It was reminiscent of the theft he made that sent the Ravens packing in the playoffs last year. The Tasmanian Devil might be the most appropriate nickname of any player in the National Football League.

It was nice to see Evander Hood make a key play. He came through and nearly knocked Kyle Orton into tomorrow, forcing the first interception that was returned for a touchdown. That is hopefully a sign of good things to come from Ziggy.

Speaking of rushing the quarterback, Orton looked shell shocked by game’s end. Every time he dropped back, he looked like he wanted to find somewhere to hide.

The media made a predictably big fuss this week about the Phillip Rivers versus Eli Manning matchup. But, in terms of the 2004 quarterback class, those two guys are playing for second place.

Neither can hold a candle to Ben Roethlisberger. The guy is just a player. When he makes a mistake, he is itching to get back on the field and atone for it, which he almost always does. 

The classic Ben play was when he escaped a heavy rush to find Mike Wallace breaking free into the end zone.

Speaking of Mike Wallace, I see a very special relationship on the horizon between Big Ben and the young speedster. Those two look like they have been playing together for years. Considering that he is already armed with two Super Bowl MVPs, the chemistry that has developed between Ben and the rookie has been one of the biggest, and best, surprises of 2009.

I was absolutely thrilled to see Mitch Berger punting...for the Broncos. Go Mitch! Now, if only the Bengals would hurry up and sign him before next week’s game.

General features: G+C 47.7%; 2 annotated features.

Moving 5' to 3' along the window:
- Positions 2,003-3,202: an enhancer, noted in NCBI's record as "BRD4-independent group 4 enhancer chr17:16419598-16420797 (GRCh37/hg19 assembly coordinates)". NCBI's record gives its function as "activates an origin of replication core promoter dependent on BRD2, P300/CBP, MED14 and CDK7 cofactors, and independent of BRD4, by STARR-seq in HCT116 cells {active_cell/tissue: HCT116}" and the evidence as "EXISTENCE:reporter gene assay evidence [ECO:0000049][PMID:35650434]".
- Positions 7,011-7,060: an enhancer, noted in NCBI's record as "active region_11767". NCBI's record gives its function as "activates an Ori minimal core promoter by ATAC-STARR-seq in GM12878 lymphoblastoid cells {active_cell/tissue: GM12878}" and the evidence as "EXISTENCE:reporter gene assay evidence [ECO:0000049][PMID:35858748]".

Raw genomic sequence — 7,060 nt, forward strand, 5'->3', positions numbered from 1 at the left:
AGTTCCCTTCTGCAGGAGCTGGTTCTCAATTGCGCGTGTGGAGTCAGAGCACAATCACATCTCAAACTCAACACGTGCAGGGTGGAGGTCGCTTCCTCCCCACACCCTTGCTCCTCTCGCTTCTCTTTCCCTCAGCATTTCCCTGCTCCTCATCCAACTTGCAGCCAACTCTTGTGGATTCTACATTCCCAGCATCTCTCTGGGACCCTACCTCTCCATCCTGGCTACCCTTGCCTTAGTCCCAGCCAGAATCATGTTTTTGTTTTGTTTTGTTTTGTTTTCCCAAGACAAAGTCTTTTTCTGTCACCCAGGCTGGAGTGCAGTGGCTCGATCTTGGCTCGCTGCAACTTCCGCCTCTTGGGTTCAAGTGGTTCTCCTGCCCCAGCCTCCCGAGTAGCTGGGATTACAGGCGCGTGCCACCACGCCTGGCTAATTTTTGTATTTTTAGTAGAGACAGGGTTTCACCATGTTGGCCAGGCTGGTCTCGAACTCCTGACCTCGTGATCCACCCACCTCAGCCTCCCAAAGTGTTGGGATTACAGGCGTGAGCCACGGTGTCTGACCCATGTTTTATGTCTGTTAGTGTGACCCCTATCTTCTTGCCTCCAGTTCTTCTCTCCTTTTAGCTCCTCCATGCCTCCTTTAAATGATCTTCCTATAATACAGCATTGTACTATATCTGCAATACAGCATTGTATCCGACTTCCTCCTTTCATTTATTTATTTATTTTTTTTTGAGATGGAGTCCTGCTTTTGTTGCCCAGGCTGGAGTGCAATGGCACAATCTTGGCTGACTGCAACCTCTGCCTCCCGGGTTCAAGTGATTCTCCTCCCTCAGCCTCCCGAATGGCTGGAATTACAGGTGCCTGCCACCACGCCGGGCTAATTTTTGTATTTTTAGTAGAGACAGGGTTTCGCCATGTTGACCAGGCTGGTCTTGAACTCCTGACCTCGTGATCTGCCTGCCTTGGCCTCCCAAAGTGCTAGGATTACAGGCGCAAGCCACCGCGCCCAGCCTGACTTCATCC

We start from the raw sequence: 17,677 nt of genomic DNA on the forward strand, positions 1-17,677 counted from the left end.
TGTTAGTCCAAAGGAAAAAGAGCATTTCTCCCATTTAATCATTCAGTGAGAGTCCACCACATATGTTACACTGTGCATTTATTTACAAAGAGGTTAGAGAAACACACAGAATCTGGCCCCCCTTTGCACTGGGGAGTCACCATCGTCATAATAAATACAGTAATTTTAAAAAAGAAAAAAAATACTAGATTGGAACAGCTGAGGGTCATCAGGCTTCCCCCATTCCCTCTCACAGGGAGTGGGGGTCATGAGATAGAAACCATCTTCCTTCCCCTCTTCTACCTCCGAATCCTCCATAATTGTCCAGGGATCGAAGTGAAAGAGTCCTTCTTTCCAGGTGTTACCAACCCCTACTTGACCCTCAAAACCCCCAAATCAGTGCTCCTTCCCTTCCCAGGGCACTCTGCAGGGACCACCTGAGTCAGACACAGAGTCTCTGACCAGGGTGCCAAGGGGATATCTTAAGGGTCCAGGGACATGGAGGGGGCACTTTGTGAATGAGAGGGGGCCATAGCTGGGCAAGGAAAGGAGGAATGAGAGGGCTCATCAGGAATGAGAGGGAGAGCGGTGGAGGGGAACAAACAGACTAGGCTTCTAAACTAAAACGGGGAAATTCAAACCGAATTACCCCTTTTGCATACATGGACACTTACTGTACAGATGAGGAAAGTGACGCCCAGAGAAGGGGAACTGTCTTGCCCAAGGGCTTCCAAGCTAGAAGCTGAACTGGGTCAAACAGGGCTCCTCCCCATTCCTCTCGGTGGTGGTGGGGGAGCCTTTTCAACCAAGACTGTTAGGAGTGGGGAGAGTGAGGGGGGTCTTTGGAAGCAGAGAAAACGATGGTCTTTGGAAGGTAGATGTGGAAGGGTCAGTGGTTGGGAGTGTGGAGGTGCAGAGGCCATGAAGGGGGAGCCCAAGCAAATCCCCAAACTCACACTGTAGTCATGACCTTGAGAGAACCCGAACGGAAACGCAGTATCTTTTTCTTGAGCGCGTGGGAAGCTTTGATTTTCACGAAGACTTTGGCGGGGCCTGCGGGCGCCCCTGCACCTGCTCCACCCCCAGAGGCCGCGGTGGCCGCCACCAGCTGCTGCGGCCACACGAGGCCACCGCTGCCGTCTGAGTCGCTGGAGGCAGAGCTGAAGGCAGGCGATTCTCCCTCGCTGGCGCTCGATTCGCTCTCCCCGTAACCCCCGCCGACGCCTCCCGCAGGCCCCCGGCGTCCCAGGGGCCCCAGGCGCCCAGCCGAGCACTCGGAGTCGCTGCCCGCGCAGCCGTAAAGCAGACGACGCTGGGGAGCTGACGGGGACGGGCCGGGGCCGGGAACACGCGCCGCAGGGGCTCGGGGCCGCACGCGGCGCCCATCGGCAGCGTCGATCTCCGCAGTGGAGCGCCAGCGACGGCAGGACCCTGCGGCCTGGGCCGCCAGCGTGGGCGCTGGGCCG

I thought that the loss of Aaron Smith was potentially devastating, a season killer. But a group of no-name defensive ends have really stepped up and picked up the slack. First Travis Kirshke and then Nick Eason.

Maybe the Steelers knew what they were doing when they cut defensive end Ryan McBean, who now starts for the Broncos, although he missed the game to injury.

I was really glad that Ryan Clark didn’t play in this game and would have been even happier if he was watching the game from his family room in Pittsburgh. I would have been just as happy with his decision if the Steelers lost due to bad free safety play.

Clark seems like a first-rate guy, whom I hope to see back in black and gold next year. It was nice to see him rush over to congratulate Tyrone Carter after his interceptions.

Speaking of Carter...and Eason...and Andre Frazier...and Keyaron Fox...these Steelers have some real depth on defense. Some of that is attributable to Dick LeBeau’s coordinating prowess.

But it is nice to see a team that can take several key injuries on defense and still keep plugging away at such a high level.

Last year, the Steelers’ running game occasionally, and by that I mean very occasionally, looked good, but only when matched against the league’s most putrid rush defenses. This year’s squad is running successfully against the best rush defenses.

That is a huge change and speaks to the noticeable development of the offensive line and the emergence of Mendenhall.

This Steelers’ offense now has the potential to be as good as any offense in the league, matching the defense. That is a scary thought if you aren’t a Steelers’ fan.

This served as a great prelude to the most important game of the year to date, when the Steelers host the surprising Bengals next week. Who would have thought that this midseason game would have such significance?

That will be three straight games that will have a playoff atmosphere. If the Steelers want to win the division, they really need to win that one. With the Bengals sweeping the Baltimore Ravens, the Steelers have no room for error. Of course, the last time the Bengals won the division, the Steelers won the Super Bowl.